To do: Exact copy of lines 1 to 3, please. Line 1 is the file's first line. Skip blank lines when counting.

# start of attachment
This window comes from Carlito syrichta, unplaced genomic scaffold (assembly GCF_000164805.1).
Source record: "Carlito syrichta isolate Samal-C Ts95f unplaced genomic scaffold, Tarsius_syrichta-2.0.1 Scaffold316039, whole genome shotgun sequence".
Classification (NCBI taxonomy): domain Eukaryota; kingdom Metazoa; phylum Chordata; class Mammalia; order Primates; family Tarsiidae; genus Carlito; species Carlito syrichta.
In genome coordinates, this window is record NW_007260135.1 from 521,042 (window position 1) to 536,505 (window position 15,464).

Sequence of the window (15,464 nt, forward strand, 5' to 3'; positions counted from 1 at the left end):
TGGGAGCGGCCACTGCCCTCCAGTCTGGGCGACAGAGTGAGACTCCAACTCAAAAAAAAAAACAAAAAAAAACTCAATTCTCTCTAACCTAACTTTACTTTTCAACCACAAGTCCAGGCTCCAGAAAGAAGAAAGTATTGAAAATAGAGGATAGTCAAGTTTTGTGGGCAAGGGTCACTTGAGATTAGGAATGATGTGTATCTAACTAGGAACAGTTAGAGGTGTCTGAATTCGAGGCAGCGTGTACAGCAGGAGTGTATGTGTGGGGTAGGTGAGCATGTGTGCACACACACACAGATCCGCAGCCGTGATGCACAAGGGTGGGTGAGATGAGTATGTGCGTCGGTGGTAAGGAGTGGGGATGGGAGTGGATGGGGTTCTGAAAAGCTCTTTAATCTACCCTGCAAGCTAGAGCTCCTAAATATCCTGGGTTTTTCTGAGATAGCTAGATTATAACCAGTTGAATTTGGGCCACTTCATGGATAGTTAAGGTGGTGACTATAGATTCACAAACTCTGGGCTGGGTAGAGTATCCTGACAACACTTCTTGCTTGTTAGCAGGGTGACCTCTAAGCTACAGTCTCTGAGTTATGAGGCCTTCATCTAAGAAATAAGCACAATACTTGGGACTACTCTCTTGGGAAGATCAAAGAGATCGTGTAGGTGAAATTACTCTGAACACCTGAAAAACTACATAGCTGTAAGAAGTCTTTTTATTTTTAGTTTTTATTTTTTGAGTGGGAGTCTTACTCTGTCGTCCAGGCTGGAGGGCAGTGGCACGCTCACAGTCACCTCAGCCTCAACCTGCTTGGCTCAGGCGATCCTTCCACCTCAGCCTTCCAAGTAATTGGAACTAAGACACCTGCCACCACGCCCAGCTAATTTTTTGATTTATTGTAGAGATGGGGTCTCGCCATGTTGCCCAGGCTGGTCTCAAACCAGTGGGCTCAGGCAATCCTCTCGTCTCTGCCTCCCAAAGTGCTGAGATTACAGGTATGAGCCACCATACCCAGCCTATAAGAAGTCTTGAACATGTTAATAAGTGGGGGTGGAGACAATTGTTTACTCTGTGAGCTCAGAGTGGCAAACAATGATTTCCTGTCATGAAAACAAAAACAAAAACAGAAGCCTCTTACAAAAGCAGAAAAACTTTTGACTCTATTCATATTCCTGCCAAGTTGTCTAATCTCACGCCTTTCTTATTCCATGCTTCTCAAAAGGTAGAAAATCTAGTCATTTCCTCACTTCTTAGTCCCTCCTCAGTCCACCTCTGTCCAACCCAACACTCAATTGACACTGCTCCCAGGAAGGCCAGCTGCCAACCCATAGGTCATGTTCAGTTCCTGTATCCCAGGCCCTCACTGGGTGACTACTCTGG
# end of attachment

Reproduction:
This window comes from Carlito syrichta, unplaced genomic scaffold (assembly GCF_000164805.1).
Source record: "Carlito syrichta isolate Samal-C Ts95f unplaced genomic scaffold, Tarsius_syrichta-2.0.1 Scaffold316039, whole genome shotgun sequence".
Classification (NCBI taxonomy): domain Eukaryota; kingdom Metazoa; phylum Chordata; class Mammalia; order Primates; family Tarsiidae; genus Carlito; species Carlito syrichta.